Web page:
Firstly, moving and going to a new school built up my courage to do new things like nothing else could. Another way it changed my life was that it taught me to accept and embrace change. Moving also changed my life by introducing me to new people that I'm still friends with to this day. Finally this experience taught me that not all change is bad and that change can even be
I learned to find friends and be academically successful all on my own. I learned to use my mesosystem of the interactions between my peers and school to aid my development and allow me to end up in the successful place that I am today. I used the example my family gave me to develop my moral strengths. I created my own ideas and my own morals based on the cognitive and emotional challenges that my home life created. I used school as an outlet in order to aid my cognitive development.
I finally decided on pursuing a career in the engineering field and all my mother had to state was “You’re not a man.” Besides the blatant misogyny, the overall disapproval I had become so familiar with, was clear yet again. For quite some time throughout middle and high school, I had a lot of animosity built up towards my family. Compared to others around me, I felt as if I had a disadvantage because my peers were being uplifted by their supportive family while I was essentially teared down. Still, I trudged on throughout high school and began realizing the only force I needed to reach my life and academic goals was myself. To this day I still don’t understand why my family is not concerned with my academics.
Luckily, I managed to land a job as a camp counselor, but something was still missing. Finally, I realized that I wanted to go back to school. Going back to school drastically changed my life. My work ethic, free time, and self – esteem have all changed my daily life for the better. When I was in high school I think it is safe to say I was a pretty good student.
I was stranded in this new town without any strings that tied me to people. One incident fully My first quarter at my second choice university went somewhat well. I made choices that affected my first-year experience at UC Irvine. My stubbornness could not accept the fact of being rejected by my first choice university, UC Davis. It was even harder to accept that my twin brother and I were going our separate ways for the first time.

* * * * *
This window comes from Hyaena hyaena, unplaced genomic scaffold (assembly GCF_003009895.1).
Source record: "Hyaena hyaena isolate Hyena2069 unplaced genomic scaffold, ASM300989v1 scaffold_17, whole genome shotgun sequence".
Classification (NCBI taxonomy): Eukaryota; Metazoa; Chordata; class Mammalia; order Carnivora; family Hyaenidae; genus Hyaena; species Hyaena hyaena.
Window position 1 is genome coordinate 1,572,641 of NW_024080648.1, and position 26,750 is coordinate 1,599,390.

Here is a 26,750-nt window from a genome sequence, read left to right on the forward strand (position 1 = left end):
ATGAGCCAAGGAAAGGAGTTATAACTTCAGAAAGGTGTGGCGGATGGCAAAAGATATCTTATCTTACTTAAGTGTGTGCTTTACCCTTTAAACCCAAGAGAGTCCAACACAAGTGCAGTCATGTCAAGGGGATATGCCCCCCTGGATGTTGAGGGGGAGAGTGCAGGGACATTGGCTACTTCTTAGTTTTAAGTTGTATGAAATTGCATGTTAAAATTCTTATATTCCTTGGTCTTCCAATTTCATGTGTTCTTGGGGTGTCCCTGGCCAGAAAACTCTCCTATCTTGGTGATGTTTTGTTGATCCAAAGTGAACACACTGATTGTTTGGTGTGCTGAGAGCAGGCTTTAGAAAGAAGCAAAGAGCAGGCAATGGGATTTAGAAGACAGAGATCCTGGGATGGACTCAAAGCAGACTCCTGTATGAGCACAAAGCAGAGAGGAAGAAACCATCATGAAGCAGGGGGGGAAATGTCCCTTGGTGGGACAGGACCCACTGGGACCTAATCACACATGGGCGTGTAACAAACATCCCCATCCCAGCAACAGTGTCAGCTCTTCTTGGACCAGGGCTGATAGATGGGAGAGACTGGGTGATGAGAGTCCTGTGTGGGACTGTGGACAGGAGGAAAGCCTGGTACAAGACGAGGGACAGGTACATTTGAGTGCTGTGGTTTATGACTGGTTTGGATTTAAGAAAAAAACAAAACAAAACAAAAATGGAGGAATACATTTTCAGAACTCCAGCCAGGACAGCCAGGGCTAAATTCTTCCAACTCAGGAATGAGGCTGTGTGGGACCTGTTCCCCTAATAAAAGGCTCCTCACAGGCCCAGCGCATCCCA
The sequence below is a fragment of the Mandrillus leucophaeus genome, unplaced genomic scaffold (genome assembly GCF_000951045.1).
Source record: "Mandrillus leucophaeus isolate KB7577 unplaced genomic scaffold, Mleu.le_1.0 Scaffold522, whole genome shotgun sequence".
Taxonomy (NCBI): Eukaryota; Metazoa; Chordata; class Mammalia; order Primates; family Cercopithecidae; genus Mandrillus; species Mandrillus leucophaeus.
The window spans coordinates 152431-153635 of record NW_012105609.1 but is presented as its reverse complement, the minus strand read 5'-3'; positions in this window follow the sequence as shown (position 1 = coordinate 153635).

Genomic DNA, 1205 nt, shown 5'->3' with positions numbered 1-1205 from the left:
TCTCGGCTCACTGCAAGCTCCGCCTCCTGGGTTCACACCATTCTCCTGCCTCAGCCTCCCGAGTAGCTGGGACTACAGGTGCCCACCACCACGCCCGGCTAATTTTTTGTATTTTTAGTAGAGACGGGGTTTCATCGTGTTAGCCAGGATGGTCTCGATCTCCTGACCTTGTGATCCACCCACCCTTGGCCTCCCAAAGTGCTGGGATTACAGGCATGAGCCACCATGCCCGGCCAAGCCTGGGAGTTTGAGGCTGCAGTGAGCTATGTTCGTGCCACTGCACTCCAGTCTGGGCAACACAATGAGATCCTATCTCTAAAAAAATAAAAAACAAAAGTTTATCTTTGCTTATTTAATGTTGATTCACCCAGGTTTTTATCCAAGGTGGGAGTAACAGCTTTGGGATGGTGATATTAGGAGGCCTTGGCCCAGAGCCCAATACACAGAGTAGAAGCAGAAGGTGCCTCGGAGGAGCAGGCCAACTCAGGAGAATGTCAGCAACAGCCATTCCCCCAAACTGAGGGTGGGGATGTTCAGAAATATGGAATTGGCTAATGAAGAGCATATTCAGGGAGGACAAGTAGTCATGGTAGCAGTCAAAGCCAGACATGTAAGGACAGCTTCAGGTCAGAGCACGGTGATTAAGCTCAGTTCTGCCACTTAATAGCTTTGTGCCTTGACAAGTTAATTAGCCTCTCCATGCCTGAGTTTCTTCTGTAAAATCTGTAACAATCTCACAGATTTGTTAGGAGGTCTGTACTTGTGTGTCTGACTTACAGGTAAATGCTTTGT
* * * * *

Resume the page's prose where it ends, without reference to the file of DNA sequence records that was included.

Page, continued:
Coming to Job Corps made me realize a lot about myself including how much potential I have within myself. Before coming here I wasn’t as focused as I should have been when it comes to me getting my education. Leaving school early or just not showing up at all became a routine for me. The school I was attending wasn’t as good of a school to even want to show up at. The kids there was very disrespectful which made it hard for those who wanted to learn.
My identity can be defined by moments in my life. Moving to Canada, learning to speak English and going to high school are three major moment in my life. Going through these experience have change the person in me and made me more confident, stronger person and created the person I am right now. Moving to Canada is a big challenge to me because I know almost like nothing about this country plus I have to leaving my family, my best friend behind to start a new life. The day I came to Canada is in December 3rd 2013, I have been terrify about the weather of Canada because it totally different with my back country where is always hot and wet, Canada is cold and dry.
Normally when my parents told me that we were moving again I’d be a little upset. Moving meant I had to say goodbye to all of my friends. I would have to go to a new school and make new friends. However when my parents told me that we were moving to Canada I was shocked. Not only was I going to move away from my home, but I was also going to a new country.